- In 2014, federal grants accounted for 78% of overall UW research funding, but non-federal grant awards to UW were the highest they’ve ever been. The biggest non-federal contributors were foundations (at $111.5 million), private industry (at $93.1 million) and nonprofits (at $63.5 million). Combined, they made up 20% of UW grant funding in 2014.15
- The growth in private grants to UW should be concerning for scientists in basic research. US private investment in basic science and R&D has collapsed over the last few decades and been replaced with funding for specific company-related products and projects, which often falls short.16
When combined with the collapse in state funding for UW, these changes have fundamentally reshaped how our faculty work, forcing us to spend more time on fundraising and putting us at risk.
- The collapse in state funding for UW has contributed to a decline in faculty with tenure-track appointments. Non-tenure- line faculty now comprise 70% of all faculty. In the School of Public Health, for example, most new faculty hires have been “Without Tenure” (WOT) for several years.
- The administration has developed a concept called “50% tenure,” as only 50% of a salary could be promised due to budget constraints. This makes it difficult to attract competitive faculty at all ranks. A number of faculty are also enduring “short” paychecks, collecting only a proportion of our FTEs.
- WOT faculty have to fundraise our own salaries, which usually replace–not augment–state funding. As federal money decreases, we have to seek money from corporate-backed private sources with their own agendas. Fundraising takes up a growing portion of our time.17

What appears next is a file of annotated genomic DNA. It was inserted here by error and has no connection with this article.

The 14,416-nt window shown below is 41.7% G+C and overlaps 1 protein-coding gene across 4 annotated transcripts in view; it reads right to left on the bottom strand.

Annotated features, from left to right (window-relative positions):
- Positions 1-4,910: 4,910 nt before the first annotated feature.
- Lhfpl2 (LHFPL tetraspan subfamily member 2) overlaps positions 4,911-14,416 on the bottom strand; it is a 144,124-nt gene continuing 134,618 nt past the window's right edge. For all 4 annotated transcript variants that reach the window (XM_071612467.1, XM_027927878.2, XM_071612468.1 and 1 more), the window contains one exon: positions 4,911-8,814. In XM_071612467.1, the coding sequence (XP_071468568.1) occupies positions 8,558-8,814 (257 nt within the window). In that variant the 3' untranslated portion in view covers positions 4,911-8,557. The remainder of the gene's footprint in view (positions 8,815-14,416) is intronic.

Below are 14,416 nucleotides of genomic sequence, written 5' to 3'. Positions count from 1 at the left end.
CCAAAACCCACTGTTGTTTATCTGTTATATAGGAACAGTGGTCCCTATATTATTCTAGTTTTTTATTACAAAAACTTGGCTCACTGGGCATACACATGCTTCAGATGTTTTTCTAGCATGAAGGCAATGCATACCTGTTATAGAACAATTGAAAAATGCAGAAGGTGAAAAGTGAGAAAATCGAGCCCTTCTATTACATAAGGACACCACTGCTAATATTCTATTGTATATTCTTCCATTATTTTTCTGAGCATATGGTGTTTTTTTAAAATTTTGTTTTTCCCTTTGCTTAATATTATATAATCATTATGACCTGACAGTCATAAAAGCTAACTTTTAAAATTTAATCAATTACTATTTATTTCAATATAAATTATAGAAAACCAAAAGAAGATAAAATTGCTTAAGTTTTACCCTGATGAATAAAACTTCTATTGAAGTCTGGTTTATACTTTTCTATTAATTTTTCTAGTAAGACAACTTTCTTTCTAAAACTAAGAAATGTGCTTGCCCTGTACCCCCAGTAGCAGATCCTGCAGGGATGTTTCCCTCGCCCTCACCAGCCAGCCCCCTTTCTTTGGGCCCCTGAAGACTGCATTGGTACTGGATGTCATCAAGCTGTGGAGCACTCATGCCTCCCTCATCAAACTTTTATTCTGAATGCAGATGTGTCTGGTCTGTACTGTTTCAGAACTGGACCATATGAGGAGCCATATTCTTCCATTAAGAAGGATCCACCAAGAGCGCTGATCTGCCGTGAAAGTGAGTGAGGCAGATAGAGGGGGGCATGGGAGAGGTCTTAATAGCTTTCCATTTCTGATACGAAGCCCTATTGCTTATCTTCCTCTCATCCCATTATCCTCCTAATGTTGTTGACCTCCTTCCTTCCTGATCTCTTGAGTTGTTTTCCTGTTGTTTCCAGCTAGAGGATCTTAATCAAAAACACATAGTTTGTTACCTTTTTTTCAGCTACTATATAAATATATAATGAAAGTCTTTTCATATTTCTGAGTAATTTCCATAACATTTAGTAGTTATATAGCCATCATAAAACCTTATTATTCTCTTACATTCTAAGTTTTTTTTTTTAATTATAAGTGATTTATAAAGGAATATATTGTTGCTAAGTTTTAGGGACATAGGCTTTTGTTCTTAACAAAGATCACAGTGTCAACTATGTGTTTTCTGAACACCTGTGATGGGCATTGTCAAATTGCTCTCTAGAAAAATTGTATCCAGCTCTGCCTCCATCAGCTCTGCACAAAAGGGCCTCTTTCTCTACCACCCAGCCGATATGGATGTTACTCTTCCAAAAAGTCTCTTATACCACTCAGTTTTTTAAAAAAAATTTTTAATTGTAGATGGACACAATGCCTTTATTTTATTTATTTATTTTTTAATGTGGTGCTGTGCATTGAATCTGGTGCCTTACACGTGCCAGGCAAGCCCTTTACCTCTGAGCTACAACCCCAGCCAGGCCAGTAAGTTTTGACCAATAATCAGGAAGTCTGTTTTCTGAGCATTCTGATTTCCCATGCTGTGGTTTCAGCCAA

Protecting and expanding research money to UW and beyond is going to take coordinated action by researchers, faculty, and political allies. A faculty union at UW will be a huge boon to this movement.
- In 2013, the looming possibility of federal sequestration threatened $2 billion in funding cuts to NIH.18 Washington’s congressional delegation made protecting NIH funding a huge priority. Working with the NIH leadership, our delegation was able to fend off any major cuts until at least 2015, protecting over $835 million in grants to Washington State.19
- A national movement of organized faculty can push for more federal research funding. SEIU is the fastest growing faculty union in the country. Faculty at other R1 schools such as the University of Minnesota, Boston University, Georgetown, and Tufts are also organizing with SEIU, allowing for national coordination.
- With more state funding, research faculty could gain some relief from having to raise so much of our own salaries. Further, teaching time could be fully compensated, so that we don’t have to “borrow” time from our grant support to subsidize teaching.
- With a union, UW research faculty could have more voice in how indirect revenues from grants are distributed and create a more transparent system.
- Through collective bargaining, we could negotiate with the University of Washington to better manage the effects of reduced research funding on faculty.
4 See #2
11 See http://www.washington.edu/research/.SITEPARTS/.documents/.reports/Annual/Annual_Report_-_Fiscal_Year_2014.pdf. In particular, page 14.
12 The NIH houses this information in their REPORT database, at http://report.nih.gov/index.aspx.
13 See #11. In particular, page 48.
14 See #11. In particular, page 67.
15 See #11. In particular, page 9.
16 See #7. In particular, page 11.
17 These last two points have come up as a common concern in conversations with faculty members.
19 See #7.